Dr Ap was confident Disney would not enter into any mainland deal which could harm Hong Kong's interests. "When anyone enters into any business transaction, the deal must be seen to be fair and of mutual benefit to both parties. I am sure Disney will not do anything to jeopardise public opinion in Hong Kong," he said.
It was well known for the past decade that Disney had been seeking to establish at least one theme park in China. "The fact this has been raised doesn't bring any surprises," said Dr Ap.
When speculation about a possible Disney theme park being opened in mainland cities arose following the 1999 deal between the corporation and the SAR, both sides sought to play down the impact on Hong Kong.
"If we're to factor in the possibility of other Disney theme parks around the rest of the region, we should also factor in the benefits for the Hong Kong economy: there are pluses and minuses," said then-commissioner for tourism Mike Rowse, who led the government negotiating team.
Howard Young, a Cathay Pacific Airways executive who represents the tourism sector in the Legislative Council, said after this week's revelations: "I don't feel betrayed. I was certainly under no illusion that if we got Disney it would stop them from looking at the rest of China. Whether it will have any adverse effect or impact on Hong Kong depends on the time frame."
China's population of 1.2 billion could sustain at least two Disney parks beyond the next 10 years, Mr Young said.
He said a theme park in Beijing could be compatible with Hong Kong in the way Disneyland in Anaheim, California, had Magic Mountain and a focus on entertainment, compared with Walt Disney World in Orlando, Florida. "If Shanghai gets it, it will affect Hong Kong more than Beijing," he said, adding Shanghai was closer to southern provinces than the capital was and its climate was similar to the SAR's.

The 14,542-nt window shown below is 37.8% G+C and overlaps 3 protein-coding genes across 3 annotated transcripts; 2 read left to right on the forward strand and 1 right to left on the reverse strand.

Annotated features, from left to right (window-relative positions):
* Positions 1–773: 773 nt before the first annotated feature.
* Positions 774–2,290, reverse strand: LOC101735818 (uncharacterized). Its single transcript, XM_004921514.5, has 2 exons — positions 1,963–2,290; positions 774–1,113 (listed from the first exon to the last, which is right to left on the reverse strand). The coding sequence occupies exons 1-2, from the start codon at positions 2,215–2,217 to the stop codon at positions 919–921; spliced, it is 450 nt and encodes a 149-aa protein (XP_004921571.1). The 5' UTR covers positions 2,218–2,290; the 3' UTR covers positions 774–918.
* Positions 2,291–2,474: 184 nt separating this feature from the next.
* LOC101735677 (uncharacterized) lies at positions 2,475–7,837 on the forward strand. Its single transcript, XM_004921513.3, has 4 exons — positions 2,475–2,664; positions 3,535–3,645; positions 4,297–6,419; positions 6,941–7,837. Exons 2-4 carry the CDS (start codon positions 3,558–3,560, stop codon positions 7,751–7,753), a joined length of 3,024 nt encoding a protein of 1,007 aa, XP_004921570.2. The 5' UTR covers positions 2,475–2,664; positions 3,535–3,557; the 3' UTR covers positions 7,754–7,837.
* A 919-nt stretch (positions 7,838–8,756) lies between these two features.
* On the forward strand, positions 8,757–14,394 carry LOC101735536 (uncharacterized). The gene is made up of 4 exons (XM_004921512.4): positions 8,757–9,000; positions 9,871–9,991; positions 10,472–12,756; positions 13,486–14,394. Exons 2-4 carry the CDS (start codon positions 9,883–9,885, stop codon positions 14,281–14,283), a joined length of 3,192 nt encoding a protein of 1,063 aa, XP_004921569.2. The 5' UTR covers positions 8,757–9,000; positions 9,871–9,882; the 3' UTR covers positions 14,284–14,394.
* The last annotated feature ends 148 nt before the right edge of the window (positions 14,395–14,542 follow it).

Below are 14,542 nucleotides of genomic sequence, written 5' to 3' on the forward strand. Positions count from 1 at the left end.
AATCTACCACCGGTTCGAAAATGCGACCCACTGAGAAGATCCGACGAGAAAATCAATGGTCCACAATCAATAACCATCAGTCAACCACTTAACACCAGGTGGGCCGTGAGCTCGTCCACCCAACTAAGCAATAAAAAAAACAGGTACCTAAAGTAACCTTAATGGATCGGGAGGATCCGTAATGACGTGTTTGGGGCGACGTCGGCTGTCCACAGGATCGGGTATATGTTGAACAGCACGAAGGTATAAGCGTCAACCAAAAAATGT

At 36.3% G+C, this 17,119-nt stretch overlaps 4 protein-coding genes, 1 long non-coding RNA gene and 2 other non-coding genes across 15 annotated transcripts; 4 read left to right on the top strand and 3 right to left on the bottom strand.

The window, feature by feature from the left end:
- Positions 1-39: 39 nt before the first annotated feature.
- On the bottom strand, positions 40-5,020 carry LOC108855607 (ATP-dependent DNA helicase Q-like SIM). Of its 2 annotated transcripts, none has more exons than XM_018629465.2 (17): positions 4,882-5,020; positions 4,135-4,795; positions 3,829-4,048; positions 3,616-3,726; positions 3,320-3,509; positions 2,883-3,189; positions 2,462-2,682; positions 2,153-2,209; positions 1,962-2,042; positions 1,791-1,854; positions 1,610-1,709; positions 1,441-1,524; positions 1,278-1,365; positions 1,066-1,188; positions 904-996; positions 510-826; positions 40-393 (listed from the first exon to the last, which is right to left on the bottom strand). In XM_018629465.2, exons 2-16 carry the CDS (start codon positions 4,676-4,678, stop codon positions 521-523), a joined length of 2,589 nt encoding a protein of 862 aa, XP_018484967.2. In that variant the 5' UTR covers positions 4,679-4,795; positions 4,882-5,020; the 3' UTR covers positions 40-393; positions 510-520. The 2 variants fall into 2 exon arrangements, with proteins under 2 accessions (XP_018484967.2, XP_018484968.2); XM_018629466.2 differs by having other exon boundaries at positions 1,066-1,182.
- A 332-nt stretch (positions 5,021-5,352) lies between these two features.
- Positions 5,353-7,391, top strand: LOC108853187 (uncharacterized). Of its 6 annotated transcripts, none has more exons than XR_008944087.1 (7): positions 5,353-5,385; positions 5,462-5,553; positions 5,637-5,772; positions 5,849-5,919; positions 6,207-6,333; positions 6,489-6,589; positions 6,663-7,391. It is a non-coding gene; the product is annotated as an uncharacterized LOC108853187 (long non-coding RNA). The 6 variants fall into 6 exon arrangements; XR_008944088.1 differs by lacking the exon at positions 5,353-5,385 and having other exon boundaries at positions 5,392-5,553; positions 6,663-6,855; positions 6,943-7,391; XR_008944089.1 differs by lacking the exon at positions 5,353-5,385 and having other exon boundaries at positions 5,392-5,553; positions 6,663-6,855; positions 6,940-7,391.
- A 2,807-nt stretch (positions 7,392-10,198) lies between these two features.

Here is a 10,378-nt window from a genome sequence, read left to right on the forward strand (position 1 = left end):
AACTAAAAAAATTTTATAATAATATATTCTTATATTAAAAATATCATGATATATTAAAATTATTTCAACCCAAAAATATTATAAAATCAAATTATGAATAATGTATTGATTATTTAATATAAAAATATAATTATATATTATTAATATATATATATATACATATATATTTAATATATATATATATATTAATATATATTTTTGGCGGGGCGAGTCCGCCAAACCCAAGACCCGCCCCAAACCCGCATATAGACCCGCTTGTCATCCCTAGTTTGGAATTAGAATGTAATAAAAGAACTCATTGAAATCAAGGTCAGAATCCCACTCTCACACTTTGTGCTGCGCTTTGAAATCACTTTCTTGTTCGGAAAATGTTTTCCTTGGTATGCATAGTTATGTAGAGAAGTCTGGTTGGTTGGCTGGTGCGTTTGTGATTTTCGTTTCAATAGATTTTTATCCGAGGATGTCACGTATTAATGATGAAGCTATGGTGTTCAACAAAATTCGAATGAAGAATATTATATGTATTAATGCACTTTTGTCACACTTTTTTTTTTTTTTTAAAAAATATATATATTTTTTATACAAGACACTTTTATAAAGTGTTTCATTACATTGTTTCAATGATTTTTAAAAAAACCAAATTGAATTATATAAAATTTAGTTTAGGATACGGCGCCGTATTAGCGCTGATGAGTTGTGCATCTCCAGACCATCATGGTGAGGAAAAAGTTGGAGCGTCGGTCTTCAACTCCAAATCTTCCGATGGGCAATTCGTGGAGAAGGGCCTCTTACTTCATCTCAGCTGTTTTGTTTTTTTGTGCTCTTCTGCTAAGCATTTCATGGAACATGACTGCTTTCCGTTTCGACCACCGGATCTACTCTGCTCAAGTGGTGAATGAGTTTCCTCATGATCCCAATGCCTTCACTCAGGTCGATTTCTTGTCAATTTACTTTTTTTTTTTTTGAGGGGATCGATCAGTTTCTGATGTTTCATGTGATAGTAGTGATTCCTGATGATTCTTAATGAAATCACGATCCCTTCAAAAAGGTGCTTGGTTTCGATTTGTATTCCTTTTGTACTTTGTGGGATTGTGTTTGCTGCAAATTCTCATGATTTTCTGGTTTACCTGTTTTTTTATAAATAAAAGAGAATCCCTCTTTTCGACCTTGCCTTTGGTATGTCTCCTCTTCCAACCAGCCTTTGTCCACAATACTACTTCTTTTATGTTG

An attraction for tourists to visit Beijing would be its historical sites, such as the Great Wall and Forbidden City. "People coming to Hong Kong can only see a mini-Great Wall - and then only if they choose to visit a theme park in Shenzhen," Mr Young said.
But he added: "I believe Hong Kong as an attraction, even in the long run, has [the advantage] over Beijing. I don't really see how the water rides in Beijing in January can be enjoyable when the temperature is zero."
It was only a matter of time before Disney decided to build another attraction, given the large population around Beijing and Shanghai, said Sunny Kwong Kai-sun, professor of economics at the Chinese University of Hong Kong.
Although a park in Beijing was likely to have little impact on the SAR, the damage could be heightened if mainlanders experienced difficulty in obtaining visas to visit Hong Kong. "The critical part is whether the Hong Kong Government can relax visa controls," he said.
Officials plan to increase the number of two-way permits issued to mainland visitors for the opening of the park.
Disney's Mr Eisner identified a problem with border-crossing facilities when he travelled from Shenzhen, where he had visited other theme parks, to Hong Kong. "I hope in five years the lines are longer but quicker to get through," he said.
Hong Kong officials will be hoping Disney keeps any plans for another park on hold until the local park can turn a profit. Analysts warned that the Government would have to foot the bill for losses. "The Hong Kong Government will be in trouble. It will be shouldering most of the losses," said Dr Kwong. Disney would mostly be unaffected by any shortfalls, as it received a share of turnover from entry fees and sales of merchandise and food.
The corporation yesterday denied its timetable for opening was slipping. When the project was announced in late 1999, officials said it would open in 2005. But on Thursday, Mr Eisner spoke of its launch in "four or five years' time, 2005 or 2006".
"With any project, it is difficult to predict the timing. There is a window," said Irene Chan Man-tuen, Disney's corporate communications director for Hong Kong.
Glenn Schloss (
) is a staff writer for the Post's editorial pages.